for hand tapping.
Uncoated taps work perfectly
fine in softer materials; if that is all
you work with, then save some
money. If there is some chance you
will need to tap harder or abrasive
materials, then the fairly small extra
cost of oxide over nitride is worth it.
Many people buy TiN coated taps
purely for the bling value. If the
extra cost is small, then go for it,
but I don’t generally see much
Taps are made from various
steel alloys; as always, higher
performance costs more! If you
only need to tap a few holes in
softer material, then the cheapest
HSS steel is all you need. For longer
tool life and for tough materials,
the more expensive alloys are
sometimes necessary. For
cheapskates like me, part two will
cover sharpening taps to get the
maximum life from HSS.
This is your cheapest option —
too cheap in my opinion. If you
need a few holes tapped in a soft
material, this is the most economical
option; just remember the taps will
go blunt quickly and are often less
This is the best choice for most
applications. Taps will last well in
aluminum and mild steel but will
blunt quickly in alloy steels and
are risky to use in hardened steel
Cobalt and Vanadium Alloys
Taps with cobalt and vanadium
are only required for tapping
hardened steel, titanium, or very
abrasive materials like fiberglass.
Some brands are quite brittle and
require great care to use.
Thick Threads vs.
The many standards for thread
geometry could fill a book; however,
readers of SERVO are only likely to
be interested in three of them. They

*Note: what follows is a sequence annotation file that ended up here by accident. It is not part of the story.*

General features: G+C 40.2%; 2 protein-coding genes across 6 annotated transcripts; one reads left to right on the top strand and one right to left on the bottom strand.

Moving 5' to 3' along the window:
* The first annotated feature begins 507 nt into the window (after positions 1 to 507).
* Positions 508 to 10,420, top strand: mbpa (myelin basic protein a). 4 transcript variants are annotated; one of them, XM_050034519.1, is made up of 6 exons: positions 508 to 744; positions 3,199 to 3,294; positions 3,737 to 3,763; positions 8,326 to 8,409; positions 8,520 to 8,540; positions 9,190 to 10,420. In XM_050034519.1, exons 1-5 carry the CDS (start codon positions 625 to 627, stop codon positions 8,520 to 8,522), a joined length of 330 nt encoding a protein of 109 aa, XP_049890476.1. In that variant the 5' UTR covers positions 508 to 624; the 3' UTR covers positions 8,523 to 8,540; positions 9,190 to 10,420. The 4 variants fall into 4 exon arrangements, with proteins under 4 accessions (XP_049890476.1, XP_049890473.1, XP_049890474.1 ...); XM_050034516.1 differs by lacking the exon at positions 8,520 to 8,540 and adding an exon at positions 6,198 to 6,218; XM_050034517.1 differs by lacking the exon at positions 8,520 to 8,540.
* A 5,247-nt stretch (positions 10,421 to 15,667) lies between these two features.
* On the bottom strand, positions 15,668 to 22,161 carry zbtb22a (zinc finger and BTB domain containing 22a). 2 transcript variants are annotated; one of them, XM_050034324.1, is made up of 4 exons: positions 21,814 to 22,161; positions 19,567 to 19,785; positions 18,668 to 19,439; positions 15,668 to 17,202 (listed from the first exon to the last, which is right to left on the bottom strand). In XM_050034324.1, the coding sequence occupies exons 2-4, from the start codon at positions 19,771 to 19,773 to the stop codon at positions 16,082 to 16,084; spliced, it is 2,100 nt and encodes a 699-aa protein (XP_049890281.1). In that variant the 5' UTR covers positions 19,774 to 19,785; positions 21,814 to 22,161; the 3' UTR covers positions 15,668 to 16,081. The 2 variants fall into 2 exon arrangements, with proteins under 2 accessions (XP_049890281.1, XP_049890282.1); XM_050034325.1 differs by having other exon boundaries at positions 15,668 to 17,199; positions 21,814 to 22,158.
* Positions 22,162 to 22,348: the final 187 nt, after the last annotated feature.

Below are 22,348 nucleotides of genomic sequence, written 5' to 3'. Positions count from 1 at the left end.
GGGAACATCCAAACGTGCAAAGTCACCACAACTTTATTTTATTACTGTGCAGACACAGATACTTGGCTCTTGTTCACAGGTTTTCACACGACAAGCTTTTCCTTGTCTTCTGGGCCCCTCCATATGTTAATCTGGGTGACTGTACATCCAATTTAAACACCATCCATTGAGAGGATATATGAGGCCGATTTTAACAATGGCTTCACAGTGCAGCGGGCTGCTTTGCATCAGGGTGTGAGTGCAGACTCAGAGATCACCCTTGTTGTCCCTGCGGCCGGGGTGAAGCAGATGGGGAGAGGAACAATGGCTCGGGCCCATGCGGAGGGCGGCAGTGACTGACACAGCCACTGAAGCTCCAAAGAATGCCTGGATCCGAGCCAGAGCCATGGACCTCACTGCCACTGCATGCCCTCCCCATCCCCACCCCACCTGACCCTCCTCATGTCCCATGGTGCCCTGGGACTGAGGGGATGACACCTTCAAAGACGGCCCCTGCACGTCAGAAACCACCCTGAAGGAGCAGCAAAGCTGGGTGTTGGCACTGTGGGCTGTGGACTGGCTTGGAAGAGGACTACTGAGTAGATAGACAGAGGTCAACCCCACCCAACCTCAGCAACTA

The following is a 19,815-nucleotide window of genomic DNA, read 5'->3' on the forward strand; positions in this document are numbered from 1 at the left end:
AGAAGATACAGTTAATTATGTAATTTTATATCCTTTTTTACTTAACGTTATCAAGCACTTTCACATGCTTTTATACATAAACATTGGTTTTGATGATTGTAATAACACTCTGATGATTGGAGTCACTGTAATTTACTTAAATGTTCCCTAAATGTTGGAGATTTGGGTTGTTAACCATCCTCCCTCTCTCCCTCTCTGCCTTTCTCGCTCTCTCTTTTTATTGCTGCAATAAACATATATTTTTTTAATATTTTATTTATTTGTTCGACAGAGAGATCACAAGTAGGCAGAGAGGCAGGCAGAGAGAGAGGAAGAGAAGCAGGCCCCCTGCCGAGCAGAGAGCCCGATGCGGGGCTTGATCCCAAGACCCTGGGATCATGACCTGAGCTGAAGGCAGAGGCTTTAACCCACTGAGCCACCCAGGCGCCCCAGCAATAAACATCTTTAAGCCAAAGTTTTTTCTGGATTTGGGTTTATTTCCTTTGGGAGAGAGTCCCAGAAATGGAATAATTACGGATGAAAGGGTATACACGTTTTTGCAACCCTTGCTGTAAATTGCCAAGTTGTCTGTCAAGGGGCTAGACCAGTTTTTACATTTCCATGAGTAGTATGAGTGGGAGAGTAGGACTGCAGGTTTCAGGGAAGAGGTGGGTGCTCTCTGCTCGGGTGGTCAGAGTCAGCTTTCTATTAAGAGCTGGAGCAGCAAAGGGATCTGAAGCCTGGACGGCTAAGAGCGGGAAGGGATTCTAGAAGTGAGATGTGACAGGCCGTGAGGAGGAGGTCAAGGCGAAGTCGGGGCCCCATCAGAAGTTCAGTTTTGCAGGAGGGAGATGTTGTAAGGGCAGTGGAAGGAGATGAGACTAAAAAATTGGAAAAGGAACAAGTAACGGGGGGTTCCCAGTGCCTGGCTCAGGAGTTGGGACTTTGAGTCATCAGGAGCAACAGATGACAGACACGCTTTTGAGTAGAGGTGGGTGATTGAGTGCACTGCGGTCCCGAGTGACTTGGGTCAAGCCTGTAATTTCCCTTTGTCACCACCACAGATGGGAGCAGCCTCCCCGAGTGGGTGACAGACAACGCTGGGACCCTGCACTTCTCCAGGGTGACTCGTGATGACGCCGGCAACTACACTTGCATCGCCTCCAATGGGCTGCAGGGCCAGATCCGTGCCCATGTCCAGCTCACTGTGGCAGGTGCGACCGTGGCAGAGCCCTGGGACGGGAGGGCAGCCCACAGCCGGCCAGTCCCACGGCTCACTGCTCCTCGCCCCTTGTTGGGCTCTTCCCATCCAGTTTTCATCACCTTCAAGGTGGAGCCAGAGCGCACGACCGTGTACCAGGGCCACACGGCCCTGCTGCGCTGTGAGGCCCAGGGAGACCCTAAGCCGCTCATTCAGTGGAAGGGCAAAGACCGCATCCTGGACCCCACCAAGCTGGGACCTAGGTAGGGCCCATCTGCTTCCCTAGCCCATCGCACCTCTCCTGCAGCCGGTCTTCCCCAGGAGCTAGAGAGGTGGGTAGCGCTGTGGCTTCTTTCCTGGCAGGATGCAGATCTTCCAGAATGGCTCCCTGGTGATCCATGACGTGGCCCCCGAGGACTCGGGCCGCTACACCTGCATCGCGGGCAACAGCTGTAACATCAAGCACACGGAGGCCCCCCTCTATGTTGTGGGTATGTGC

are UNC (Unified National Coarse),
UNF (Unified National Fine), and
metric. Most thread standards have
different pitches. As the pitch
becomes finer, the threads become
smaller, shallower, and closer.
Unified National threads are
specified in TPI (threads per inch),
while metric is specified in thread
pitch (the distance between
For most applications, coarse
threads have these advantages:
• Easier and faster assembly, with a
reliable start and less chance of
• Nicks and burrs from handling are
less likely to affect assembly.
• They are less likely to seize in
extreme temperatures and in
joints where corrosion will form.
• They are less likely to strip when
threaded into lower strength
• More easily tapped in brittle
materials and materials that
In some areas, fine threads are
• Screws with fine threads are
about 10% stronger that coarse
threads due to their greater cross-section area. This is a win when
the tapped material is hard, but is
not so important in soft materials
where fine threads are more likely
to pull out.
• In very hard materials, fine
threads are easier to tap. You are
much less likely to break a fine
tap in hard steel and titanium.
• Fine threaded screws can be
adjusted more precisely because
of their smaller helix angle.
• Where the length of engagement is
limited, they provide greater strength.
A fine thread is usually best when
tapping thin sheet metal.
• Thinner wall thickness can be
used because of their smaller
thread cross section.
As a rule of thumb, always
select a coarse thread unless there is
a specific reason from the above list
to use a fine thread. I stick to coarse
threads where possible simply to
reduce the number of taps and
screws I have to buy.
Next time, I will move on to the
practical side of cutting threads, with
plenty of techniques and tips. SV
Event Results and Upcoming Events
Completed Events Feb
10 to Mar 15, 2009
March 14 & 15, Newcastle, UK.
2009 Fighting Robots UK
2009: Peoria, IL,
24 SERVO 05.2009